Common household chemicals may affect weight gain



After losing weight, many dieters soon regain much of what they took off. Now, research hints that chemicals lurking in clothing and furniture may play a role in this frustrating yo-yo cycle.

Widely used manmade chemicals called perfluoroalkyl substances (PFAS) may undermine dieters' attempts to maintain weight loss by slowing down the body's metabolism, the new study suggests.

The study can't prove cause-and-effect, but "found that individuals with higher blood levels of these chemicals had more difficulties of maintaining weight loss after dieting," said study lead author Dr. Qi Sun. "This pattern is primarily observed in women."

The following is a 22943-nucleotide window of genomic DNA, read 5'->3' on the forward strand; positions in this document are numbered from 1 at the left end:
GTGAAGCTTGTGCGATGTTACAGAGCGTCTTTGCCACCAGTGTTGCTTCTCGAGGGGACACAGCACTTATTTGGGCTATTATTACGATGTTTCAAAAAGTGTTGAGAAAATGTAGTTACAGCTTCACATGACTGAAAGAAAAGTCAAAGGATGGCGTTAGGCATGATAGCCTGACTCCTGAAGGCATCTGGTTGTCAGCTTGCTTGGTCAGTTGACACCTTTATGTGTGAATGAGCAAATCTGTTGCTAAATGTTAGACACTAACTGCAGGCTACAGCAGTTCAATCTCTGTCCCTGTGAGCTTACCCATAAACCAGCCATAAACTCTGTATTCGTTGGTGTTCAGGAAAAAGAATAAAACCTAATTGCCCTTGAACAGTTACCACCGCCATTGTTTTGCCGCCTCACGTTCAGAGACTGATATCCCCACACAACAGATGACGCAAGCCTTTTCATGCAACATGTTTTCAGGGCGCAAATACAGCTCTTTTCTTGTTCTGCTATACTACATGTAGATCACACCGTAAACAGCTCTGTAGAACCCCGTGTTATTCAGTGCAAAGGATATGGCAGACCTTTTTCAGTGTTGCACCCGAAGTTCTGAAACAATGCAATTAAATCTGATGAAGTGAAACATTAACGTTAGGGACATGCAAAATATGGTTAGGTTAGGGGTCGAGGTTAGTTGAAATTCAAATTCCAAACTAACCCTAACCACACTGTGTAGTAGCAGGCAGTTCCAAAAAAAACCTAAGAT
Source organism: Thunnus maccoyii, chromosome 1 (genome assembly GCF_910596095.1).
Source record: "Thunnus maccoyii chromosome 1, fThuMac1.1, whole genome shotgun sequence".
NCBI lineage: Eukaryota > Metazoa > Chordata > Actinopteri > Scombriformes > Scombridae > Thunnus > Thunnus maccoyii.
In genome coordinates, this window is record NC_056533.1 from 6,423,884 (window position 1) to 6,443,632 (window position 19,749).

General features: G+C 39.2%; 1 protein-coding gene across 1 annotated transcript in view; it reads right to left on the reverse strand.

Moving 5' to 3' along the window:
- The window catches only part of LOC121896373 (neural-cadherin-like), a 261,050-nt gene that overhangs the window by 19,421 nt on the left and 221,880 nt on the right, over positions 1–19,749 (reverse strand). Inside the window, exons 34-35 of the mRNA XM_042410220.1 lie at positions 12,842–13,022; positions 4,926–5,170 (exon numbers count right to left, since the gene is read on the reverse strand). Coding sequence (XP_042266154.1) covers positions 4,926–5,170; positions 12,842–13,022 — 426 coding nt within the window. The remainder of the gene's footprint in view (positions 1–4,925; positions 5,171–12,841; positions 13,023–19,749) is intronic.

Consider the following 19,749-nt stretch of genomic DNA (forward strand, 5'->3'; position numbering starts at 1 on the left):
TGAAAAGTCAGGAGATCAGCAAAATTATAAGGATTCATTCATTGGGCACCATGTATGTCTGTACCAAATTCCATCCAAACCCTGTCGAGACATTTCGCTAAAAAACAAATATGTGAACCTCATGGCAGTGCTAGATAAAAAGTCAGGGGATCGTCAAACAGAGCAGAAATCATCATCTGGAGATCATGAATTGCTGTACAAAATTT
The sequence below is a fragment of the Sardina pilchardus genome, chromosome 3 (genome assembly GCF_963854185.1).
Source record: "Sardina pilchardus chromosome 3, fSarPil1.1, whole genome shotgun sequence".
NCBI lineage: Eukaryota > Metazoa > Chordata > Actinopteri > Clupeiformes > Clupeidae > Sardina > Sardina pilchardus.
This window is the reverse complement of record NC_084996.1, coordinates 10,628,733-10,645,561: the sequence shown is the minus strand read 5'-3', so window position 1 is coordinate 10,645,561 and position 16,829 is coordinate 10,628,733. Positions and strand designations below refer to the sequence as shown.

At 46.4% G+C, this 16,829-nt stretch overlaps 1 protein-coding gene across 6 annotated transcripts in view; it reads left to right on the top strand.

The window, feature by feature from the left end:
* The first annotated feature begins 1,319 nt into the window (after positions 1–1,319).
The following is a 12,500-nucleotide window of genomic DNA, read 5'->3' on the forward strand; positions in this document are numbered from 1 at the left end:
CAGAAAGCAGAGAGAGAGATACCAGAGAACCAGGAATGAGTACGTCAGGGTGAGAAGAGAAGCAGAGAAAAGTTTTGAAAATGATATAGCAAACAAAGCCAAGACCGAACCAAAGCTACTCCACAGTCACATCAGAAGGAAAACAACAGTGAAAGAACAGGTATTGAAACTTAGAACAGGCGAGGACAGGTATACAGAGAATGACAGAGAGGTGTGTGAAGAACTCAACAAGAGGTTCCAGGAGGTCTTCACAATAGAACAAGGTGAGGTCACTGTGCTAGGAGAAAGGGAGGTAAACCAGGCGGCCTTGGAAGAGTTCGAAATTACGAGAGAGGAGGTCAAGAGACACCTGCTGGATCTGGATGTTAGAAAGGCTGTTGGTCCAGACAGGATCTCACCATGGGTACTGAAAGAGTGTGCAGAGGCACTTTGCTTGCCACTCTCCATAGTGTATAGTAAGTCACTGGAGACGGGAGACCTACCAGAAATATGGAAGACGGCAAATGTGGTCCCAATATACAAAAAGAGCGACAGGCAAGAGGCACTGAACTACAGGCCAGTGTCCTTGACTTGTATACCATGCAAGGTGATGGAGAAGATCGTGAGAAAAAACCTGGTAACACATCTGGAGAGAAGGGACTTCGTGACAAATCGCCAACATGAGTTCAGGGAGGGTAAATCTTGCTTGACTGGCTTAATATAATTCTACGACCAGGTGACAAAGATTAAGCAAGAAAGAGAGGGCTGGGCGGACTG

Sun is an assistant professor of nutrition at the Harvard School of Public Health.

Perfluoroalkyl substances have been used for over 60 years in developed countries like the United States. "These chemicals are both water- and oil-repellent," Sun said. They're found in many consumer products, including nonstick cookware, waterproof clothing, stain-resistant carpeting and furniture fabrics, and food wrappers.

What's more, the chemicals are persistent and ubiquitous, said Sun. "They are detectable in blood in most U.S. residents," he said. "They are a fact of modern-day industrial life."


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